The Daily PlanetWatch for Wednesday, July 31

Thomas Schueneman

Thinking about the latest environmental news headlines every weekday afternoon from the Daily PlanetWatch
  • Enemies of the State? 3 environmental activists killed every week in 2018. Throughout Latin America and Asia, murdering people trying to protect the environment is alarmingly commonplace. A total of 164 activists where killed in 2018, according to a report by Global Witness. Most of the murders took in the Philippines, followed by Columbia, India, and Brazil. The majority of the slain were indigenous people trying to protect their homes and communities from mining, hydrocarbon extraction, damning, and agribusiness.  
  • Get outside. Separation from nature is traumatizing. This isn't news for us here at PlanetWatch. In our crowded, tense, conflicted world, we seek relief. But it's hard to find a center, a grounding where we feel truly at peace. Why is that? It's called Solastalgia, the mental and psychic distress of environmental change. Don't think it's something that won't or isn't happening to you. It is.  
  • Is the sunk cost of capitalism killing us? Mass extinctions have have happened before throughout the planet's multibillion year history. We are on the cusp of yet another, and this time, we must look to ourselves for both causes and solutions. Last week the Intergovernmental Science-Policy Platform on Biodiversity and Ecosystem Services (IPBES) released a report estimating a loss of 1 million species by 2050.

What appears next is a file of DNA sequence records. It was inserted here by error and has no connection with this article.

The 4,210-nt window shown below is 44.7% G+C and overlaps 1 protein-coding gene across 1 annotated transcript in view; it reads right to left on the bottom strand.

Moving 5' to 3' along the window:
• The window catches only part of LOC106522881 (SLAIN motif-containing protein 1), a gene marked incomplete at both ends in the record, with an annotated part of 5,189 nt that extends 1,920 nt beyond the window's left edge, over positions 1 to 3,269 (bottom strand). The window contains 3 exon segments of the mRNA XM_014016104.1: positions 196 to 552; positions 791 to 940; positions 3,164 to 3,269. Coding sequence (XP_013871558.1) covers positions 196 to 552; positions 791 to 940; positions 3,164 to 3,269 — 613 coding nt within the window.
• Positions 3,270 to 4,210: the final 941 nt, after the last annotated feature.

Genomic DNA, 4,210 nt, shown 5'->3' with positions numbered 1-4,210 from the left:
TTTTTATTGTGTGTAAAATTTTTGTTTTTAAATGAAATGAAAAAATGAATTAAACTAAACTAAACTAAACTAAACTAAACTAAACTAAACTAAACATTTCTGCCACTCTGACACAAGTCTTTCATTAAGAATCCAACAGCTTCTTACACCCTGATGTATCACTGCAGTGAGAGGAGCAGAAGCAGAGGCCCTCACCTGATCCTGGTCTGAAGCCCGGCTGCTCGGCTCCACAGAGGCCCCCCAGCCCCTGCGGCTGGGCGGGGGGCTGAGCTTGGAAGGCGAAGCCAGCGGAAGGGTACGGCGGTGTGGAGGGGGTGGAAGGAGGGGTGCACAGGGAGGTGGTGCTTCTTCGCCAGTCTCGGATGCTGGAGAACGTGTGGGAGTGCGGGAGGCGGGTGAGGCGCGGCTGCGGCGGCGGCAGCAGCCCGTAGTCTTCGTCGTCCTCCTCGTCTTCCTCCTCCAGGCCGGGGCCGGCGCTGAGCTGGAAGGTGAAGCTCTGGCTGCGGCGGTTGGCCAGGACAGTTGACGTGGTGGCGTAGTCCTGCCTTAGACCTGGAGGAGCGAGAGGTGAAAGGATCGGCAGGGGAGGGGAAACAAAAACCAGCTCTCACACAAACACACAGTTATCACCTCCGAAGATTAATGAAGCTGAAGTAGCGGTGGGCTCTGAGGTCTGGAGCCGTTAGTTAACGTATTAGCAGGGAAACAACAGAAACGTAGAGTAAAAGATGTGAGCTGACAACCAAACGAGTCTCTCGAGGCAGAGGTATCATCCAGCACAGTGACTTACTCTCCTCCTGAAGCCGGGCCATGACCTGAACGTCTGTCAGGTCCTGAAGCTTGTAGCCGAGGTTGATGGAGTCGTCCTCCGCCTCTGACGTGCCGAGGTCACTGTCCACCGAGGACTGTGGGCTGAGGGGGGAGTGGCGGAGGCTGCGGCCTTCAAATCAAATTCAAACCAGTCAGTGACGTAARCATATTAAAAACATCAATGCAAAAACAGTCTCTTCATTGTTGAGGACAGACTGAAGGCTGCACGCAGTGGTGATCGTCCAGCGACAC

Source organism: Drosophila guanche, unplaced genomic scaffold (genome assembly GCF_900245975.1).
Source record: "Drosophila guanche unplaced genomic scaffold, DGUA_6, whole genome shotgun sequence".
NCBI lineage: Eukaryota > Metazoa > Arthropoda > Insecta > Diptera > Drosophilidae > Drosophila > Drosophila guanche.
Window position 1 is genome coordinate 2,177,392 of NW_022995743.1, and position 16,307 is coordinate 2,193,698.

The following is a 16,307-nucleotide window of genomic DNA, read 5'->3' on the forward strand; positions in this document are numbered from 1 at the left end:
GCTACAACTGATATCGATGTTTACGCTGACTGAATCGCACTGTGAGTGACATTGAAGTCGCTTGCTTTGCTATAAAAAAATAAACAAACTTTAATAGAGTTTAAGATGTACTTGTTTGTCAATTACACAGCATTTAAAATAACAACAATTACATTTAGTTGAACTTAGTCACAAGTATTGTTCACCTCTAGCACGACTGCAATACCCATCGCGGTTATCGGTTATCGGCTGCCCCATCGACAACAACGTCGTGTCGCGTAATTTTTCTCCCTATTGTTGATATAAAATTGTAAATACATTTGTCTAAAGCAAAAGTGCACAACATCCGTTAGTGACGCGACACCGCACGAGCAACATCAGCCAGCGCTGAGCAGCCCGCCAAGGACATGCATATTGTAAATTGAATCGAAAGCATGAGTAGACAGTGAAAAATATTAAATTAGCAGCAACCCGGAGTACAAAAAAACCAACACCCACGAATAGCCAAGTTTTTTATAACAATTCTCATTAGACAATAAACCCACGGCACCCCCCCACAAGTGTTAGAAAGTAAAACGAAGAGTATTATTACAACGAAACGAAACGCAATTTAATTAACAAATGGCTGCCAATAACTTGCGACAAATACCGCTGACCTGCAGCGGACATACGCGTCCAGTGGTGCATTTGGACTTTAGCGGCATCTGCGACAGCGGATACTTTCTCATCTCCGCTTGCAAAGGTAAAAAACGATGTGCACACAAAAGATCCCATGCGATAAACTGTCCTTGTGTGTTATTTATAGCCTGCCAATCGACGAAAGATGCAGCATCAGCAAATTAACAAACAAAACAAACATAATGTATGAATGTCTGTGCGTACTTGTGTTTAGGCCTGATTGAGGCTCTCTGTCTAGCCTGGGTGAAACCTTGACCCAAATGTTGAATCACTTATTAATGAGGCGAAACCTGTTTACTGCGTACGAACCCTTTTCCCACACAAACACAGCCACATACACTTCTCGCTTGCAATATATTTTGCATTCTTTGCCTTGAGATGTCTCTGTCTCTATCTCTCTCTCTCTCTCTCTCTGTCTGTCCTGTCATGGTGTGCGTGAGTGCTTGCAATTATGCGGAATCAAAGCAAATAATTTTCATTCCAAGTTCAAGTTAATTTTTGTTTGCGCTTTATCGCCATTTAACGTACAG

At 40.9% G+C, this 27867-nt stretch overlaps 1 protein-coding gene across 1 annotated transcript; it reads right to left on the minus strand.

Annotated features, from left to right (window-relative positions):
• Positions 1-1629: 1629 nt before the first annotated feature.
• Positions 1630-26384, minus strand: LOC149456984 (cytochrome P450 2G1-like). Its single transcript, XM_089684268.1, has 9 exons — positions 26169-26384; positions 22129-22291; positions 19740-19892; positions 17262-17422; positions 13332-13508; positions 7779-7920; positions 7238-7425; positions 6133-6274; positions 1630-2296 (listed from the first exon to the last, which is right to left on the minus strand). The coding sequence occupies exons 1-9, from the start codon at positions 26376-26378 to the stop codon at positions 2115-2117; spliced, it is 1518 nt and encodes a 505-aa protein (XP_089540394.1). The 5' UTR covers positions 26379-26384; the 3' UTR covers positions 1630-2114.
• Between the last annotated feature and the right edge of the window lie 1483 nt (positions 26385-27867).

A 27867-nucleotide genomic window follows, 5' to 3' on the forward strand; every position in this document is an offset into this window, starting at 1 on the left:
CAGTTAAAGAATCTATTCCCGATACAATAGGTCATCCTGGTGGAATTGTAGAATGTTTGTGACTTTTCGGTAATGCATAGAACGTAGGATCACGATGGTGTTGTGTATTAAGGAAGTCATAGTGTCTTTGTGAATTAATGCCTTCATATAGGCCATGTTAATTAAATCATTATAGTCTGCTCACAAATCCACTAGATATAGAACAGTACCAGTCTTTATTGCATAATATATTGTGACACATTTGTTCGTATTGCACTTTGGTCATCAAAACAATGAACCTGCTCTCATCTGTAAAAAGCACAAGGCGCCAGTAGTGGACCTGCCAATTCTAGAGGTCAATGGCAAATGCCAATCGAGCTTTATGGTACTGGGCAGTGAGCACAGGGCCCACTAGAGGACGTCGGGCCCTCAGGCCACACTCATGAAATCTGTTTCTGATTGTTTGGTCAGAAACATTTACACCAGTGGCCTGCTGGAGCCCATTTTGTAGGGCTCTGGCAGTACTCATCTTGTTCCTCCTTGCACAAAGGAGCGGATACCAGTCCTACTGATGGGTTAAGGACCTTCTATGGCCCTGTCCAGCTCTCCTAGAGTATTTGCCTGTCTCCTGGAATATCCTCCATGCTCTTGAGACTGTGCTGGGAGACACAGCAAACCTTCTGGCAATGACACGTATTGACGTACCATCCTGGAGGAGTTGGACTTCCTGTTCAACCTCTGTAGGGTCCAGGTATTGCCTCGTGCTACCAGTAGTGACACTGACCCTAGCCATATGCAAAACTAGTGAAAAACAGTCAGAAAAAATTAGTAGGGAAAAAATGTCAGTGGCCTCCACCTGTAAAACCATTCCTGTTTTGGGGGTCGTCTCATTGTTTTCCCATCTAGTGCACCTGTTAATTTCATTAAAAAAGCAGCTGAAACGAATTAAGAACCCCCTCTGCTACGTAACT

The report concludes that only "transformative transformation" will bend the curve back toward life. “We’re not addressing the underlying causes of biodiversity loss, which is the way we organize economies, production and consumption patterns, our institutions, and our rules,” says Ingrid Visseren-Hamakers, associate professor of environmental science and policy at George Mason University in a OneZero article. “We need to transform the sheer fabric of our society to become more sustainable.” 

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